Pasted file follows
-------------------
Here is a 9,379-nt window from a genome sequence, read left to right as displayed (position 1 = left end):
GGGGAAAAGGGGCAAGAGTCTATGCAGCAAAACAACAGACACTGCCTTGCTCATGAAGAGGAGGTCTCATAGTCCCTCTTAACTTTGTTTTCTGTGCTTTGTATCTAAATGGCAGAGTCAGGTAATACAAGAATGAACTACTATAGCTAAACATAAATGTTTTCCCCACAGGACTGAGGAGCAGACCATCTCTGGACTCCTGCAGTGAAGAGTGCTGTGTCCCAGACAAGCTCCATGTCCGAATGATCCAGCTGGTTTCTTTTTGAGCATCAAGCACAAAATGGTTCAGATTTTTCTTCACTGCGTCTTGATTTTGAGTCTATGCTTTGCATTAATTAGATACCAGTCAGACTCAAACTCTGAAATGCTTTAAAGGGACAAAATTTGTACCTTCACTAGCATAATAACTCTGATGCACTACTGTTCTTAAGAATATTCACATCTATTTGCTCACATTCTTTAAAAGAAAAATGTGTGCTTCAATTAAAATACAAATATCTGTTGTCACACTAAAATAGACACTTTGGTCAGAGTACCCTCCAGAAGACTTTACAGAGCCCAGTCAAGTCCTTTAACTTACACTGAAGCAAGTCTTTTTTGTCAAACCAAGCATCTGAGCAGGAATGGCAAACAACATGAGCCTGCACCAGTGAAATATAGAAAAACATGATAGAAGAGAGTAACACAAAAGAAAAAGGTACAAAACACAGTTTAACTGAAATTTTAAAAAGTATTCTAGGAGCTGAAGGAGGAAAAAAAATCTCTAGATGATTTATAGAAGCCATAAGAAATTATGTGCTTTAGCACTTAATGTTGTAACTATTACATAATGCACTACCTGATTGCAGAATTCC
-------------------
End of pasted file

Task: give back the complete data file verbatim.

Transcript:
Here is a 9,379-nt window from a genome sequence, read left to right as displayed (position 1 = left end):
GGGGAAAAGGGGCAAGAGTCTATGCAGCAAAACAACAGACACTGCCTTGCTCATGAAGAGGAGGTCTCATAGTCCCTCTTAACTTTGTTTTCTGTGCTTTGTATCTAAATGGCAGAGTCAGGTAATACAAGAATGAACTACTATAGCTAAACATAAATGTTTTCCCCACAGGACTGAGGAGCAGACCATCTCTGGACTCCTGCAGTGAAGAGTGCTGTGTCCCAGACAAGCTCCATGTCCGAATGATCCAGCTGGTTTCTTTTTGAGCATCAAGCACAAAATGGTTCAGATTTTTCTTCACTGCGTCTTGATTTTGAGTCTATGCTTTGCATTAATTAGATACCAGTCAGACTCAAACTCTGAAATGCTTTAAAGGGACAAAATTTGTACCTTCACTAGCATAATAACTCTGATGCACTACTGTTCTTAAGAATATTCACATCTATTTGCTCACATTCTTTAAAAGAAAAATGTGTGCTTCAATTAAAATACAAATATCTGTTGTCACACTAAAATAGACACTTTGGTCAGAGTACCCTCCAGAAGACTTTACAGAGCCCAGTCAAGTCCTTTAACTTACACTGAAGCAAGTCTTTTTTGTCAAACCAAGCATCTGAGCAGGAATGGCAAACAACATGAGCCTGCACCAGTGAAATATAGAAAAACATGATAGAAGAGAGTAACACAAAAGAAAAAGGTACAAAACACAGTTTAACTGAAATTTTAAAAAGTATTCTAGGAGCTGAAGGAGGAAAAAAAATCTCTAGATGATTTATAGAAGCCATAAGAAATTATGTGCTTTAGCACTTAATGTTGTAACTATTACATAATGCACTACCTGATTGCAGAATTCC